- The perpetrator begins to build up again and moves back into stage one after this period of remorse.
What happens if the victim leaves?
Some people leave their partner during the cycle of violence. The perpetrator may respond to their partner leaving them, in one of three distinct sets of behaviours:
- Buy back
It is possible for the perpetrator to engage in all three forms. It is also possible for them to move through all three pursuits during one conversation.
This is recognised by the perpetrator buying gifts, making promises, declarations of love, extensive apologies and attempts to show they have ‘changed’. They may make promises to attend counselling or do anything to add credibility to their claim of having changed. Buy back relies on creating a sense of goodwill, guilt and hope in their partner.
The perpetrator may threaten their partner with harm or make threats to kill them and/or the children. They continue with harassing, stalking, creating problems with family and friends, trashing their belongings, or creating difficulties in regards to Family Law Court proceedings etc. Violence and threats of violence aim to induce fear to obtain their goal. Some victims return to dangerous situations at this point, because they are terrified of what might happen to them or the children if they don’t return.
The perpetrator behaves in ways that indicate to their partner that they are unable to manage without them. They may express that they are unable to eat, sleep, go to work. They may say they have an illness or make explicit threats of suicide. Helplessness relies on the victim feeling obligated for the perpetrator’s well-being, and guilt for their hurt. There is a recognisable pattern which occurs in violent relationships.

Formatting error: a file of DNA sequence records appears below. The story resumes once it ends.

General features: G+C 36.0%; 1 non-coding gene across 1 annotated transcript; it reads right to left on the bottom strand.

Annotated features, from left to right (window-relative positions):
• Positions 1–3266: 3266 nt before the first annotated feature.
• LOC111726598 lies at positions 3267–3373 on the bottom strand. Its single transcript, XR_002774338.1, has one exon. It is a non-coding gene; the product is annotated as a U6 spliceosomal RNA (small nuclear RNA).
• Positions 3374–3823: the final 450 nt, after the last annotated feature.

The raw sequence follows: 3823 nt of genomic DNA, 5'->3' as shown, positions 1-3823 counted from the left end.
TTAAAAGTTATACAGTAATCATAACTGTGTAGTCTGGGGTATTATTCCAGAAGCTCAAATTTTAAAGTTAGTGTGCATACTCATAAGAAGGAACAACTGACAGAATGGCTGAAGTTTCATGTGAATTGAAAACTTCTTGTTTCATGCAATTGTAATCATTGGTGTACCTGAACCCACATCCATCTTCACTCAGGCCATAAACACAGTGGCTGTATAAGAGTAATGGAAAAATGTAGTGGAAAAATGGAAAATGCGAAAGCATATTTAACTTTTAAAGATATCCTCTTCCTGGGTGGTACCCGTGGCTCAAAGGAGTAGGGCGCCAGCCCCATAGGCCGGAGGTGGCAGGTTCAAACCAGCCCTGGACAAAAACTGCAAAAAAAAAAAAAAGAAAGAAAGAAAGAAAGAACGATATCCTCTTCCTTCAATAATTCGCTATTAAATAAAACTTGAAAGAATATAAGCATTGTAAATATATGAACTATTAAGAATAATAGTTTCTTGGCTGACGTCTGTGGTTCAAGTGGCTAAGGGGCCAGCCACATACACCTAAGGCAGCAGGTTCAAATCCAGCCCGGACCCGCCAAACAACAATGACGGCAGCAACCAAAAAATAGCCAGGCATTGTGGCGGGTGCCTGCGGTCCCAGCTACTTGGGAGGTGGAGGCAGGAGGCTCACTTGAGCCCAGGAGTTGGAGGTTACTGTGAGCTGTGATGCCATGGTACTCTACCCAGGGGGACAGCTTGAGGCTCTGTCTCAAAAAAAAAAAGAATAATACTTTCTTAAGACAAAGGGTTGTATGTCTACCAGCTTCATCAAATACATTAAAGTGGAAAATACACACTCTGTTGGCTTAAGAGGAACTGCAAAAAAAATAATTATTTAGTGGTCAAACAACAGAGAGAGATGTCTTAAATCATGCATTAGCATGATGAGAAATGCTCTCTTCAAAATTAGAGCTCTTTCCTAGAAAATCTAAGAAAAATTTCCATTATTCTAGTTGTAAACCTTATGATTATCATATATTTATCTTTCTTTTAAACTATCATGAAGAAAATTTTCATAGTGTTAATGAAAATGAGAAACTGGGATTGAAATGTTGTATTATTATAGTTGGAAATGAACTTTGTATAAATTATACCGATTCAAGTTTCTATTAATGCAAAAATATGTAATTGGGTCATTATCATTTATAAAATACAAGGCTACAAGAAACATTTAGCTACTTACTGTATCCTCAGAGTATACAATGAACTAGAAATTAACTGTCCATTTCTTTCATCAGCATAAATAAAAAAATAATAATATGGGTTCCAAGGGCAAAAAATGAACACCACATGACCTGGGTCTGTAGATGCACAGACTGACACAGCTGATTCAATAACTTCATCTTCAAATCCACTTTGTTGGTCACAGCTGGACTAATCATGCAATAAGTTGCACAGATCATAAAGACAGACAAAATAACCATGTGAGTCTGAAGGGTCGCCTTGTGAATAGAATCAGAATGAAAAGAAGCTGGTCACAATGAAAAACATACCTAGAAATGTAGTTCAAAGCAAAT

While there is no single cause that leads to domestic violence, there are a number of risk factors associated with perpetrators and people who experience domestic violence.
A perpetrator’s drug or alcohol use may exacerbate violence. A previous history of violence or offending behavior may also indicate possibility of domestic violence. The victim may be vulnerable from childhood abuse or insecurities and worries about their financial stress, dependence on the perpetrator for income, or other issues causing anxiety and fear.
Where do I go for help?
Mental Health Information Line
1300 794 991
Anxiety Disorders Information Line
1300 794 992
Your local doctor (GP)
Translating & Interpreting Service
(TIS) 131 450
Please call the Mental Health Information Line through the Telephone Interpreter Service (TIS). Free to Australian citizens or permanent residents.
This information is for educational purposes. As neither brochures nor websites can diagnose people it is always important to obtain professional advice and/or help when needed.
This information may be reproduced with an acknowledgement to WayAhead – Mental Health Association.
The Association encourages feedback and welcomes comments about the information provided.